Fabrikator
Ancient Chaos, a sound reactive installation designed by The Principals with musician Dev Hynes, debuted at Neuehouse last fall. (Bryan Derballa)

Ancient Chaos, a sound reactive installation designed by The Principals with musician Dev Hynes, debuted at Neuehouse last fall. (Bryan Derballa)

Collaborative installation translates sound into motion.

When Brooklyn-based design and fabrication studio The Principals began collaborating with musician Dev Hynes on Ancient Chaos, a sound reactive installation commissioned by speaker company Sonos, they had only a vague sense of the project’s goals. “The general concept was that we wanted to create an architecture that was fluid like sound, and to create sounds that were architectural,” said co-founder Seskunas. “We wanted to have an installation that was both of those things but neither—a very ephemeral, nebulous concept of what sound and architecture could be.” Then Seskunas went surfing with a friend, and, in between sets, found himself mesmerized by the ever-changing play of sunlight on the ocean. “Could we create an architecture that had this quality to it?” he questioned. Constructed from 6,000 individual pieces of Mylar set in motion by high-powered stepper motors, Ancient Chaos answers Seskunas’ question in the affirmative. The installation, which debuted at New York’s Neuehouse last year, is a moving meditation on the relationship between sound and space.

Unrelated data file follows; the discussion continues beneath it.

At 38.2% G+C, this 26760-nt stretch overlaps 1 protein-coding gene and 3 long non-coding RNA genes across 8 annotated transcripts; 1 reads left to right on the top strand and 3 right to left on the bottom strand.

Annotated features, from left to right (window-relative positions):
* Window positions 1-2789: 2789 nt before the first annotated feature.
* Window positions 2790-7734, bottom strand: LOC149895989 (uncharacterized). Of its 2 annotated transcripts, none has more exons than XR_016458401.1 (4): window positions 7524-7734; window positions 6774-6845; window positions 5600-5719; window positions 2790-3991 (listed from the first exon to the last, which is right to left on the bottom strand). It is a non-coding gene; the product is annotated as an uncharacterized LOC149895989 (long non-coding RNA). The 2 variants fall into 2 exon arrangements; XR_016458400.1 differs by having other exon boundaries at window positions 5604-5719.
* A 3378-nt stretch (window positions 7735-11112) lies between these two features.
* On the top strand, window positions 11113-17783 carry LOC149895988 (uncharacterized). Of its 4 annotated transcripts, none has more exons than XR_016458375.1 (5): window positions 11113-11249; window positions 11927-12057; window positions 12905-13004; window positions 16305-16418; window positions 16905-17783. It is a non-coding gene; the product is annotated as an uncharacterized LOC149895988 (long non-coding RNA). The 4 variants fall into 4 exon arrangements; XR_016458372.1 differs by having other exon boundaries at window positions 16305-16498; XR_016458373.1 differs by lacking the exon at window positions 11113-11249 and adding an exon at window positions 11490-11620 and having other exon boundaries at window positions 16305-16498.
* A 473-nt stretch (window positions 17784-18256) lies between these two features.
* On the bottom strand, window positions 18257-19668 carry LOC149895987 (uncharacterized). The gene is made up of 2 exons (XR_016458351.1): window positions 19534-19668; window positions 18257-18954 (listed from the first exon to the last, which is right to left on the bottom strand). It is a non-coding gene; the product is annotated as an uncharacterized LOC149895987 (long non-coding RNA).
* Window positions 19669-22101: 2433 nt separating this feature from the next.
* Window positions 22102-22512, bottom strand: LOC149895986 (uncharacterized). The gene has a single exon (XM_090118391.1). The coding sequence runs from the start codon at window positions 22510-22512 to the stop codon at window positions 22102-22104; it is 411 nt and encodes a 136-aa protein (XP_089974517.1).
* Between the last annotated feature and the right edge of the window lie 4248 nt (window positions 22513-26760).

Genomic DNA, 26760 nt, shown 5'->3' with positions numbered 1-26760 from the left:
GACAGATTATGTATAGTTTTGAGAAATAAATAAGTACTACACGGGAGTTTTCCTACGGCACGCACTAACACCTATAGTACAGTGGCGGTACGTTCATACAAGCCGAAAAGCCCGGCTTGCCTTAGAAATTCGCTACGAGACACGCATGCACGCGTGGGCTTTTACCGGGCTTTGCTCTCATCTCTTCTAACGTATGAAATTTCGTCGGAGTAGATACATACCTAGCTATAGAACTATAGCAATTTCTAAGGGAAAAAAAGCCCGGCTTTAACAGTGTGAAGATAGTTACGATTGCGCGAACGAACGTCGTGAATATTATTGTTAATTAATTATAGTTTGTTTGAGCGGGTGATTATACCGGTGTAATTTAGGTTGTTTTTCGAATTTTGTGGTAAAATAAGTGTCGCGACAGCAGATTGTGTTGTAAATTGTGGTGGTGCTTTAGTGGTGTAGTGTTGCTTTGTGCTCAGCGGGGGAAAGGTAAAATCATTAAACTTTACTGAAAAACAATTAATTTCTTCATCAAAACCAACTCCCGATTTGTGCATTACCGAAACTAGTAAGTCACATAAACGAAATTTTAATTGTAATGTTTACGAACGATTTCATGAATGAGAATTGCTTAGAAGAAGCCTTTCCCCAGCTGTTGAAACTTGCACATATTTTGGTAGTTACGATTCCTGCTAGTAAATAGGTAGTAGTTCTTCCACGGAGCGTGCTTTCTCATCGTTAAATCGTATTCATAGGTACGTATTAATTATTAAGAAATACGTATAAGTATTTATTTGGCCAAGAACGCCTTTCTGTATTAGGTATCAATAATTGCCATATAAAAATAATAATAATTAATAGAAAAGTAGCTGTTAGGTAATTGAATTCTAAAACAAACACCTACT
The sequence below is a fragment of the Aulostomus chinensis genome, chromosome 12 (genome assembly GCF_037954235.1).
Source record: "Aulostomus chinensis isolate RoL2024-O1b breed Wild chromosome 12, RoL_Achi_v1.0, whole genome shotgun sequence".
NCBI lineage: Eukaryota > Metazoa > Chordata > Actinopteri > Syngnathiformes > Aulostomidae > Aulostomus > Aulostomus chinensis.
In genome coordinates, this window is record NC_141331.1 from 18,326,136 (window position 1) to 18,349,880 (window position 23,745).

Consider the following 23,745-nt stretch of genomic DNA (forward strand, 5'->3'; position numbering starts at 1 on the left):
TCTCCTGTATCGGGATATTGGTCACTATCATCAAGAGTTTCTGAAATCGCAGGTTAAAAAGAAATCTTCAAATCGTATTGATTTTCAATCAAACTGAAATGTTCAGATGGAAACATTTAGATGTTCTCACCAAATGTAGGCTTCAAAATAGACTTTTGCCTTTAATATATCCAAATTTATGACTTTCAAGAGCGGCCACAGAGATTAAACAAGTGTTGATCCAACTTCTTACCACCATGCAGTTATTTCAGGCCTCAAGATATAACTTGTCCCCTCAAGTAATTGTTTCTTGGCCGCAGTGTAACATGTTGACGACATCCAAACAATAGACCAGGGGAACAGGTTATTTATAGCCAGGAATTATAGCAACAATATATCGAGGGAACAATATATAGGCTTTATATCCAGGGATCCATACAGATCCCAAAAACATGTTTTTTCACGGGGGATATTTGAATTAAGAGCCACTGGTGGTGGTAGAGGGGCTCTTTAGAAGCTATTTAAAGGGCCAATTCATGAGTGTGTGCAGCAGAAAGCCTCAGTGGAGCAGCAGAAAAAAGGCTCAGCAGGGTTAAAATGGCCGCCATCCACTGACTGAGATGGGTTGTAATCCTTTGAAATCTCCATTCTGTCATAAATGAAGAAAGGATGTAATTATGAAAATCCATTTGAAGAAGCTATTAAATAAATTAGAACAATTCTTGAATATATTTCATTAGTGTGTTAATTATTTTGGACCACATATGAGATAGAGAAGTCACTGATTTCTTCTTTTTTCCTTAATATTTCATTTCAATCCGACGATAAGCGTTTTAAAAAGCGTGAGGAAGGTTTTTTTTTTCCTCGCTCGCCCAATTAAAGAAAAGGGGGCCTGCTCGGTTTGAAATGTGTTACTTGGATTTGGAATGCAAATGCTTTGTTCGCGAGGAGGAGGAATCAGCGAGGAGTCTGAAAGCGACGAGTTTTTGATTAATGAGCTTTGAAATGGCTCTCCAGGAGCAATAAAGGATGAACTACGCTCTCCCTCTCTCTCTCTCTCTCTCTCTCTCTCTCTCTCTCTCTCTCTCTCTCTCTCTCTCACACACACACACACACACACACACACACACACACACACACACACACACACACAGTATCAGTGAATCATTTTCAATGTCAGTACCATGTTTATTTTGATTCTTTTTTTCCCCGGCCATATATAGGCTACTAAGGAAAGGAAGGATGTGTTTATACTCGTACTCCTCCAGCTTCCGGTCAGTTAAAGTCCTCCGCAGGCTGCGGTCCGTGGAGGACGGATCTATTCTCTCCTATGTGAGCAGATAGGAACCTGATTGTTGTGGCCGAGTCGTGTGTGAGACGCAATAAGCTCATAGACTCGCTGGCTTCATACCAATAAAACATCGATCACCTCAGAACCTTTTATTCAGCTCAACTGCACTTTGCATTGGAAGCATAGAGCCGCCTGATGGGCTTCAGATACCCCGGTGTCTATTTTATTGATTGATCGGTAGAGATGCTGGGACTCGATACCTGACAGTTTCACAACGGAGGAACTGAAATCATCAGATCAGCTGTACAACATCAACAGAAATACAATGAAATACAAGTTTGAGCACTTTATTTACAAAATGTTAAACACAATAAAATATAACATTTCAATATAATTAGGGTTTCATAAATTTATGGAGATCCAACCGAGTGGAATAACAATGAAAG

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On View> “Coop Himmelb(l)au: Dynamischer Raumplan” at SCI-Arc

Architecture, On View, Sustainability, West
Thursday, February 12, 2015
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(Courtesy Coop Himmelb(l)au)

(Courtesy Coop Himmelb(l)au)

 

Coop Himmelb(l)au: Dynamischer Raumplan
Southern California Institute of Architecture
960 East Third Street
Los Angeles
Through March 8, 2015

Environmental consciousness and energy conservation have overhauled the blueprint for urban planning. With efficiency at its heart, today’s back-to-nature paradigm will realize the potential of self-sufficient cities powered instead by clean, renewable resources including the sun, wind, water, and earth. The Dynamischer Raumplan is a spatial installation by Vienna-based firm Coop Himmelb(l)au that operates like a machine to visualize the energy lines that shape a city’s morphology.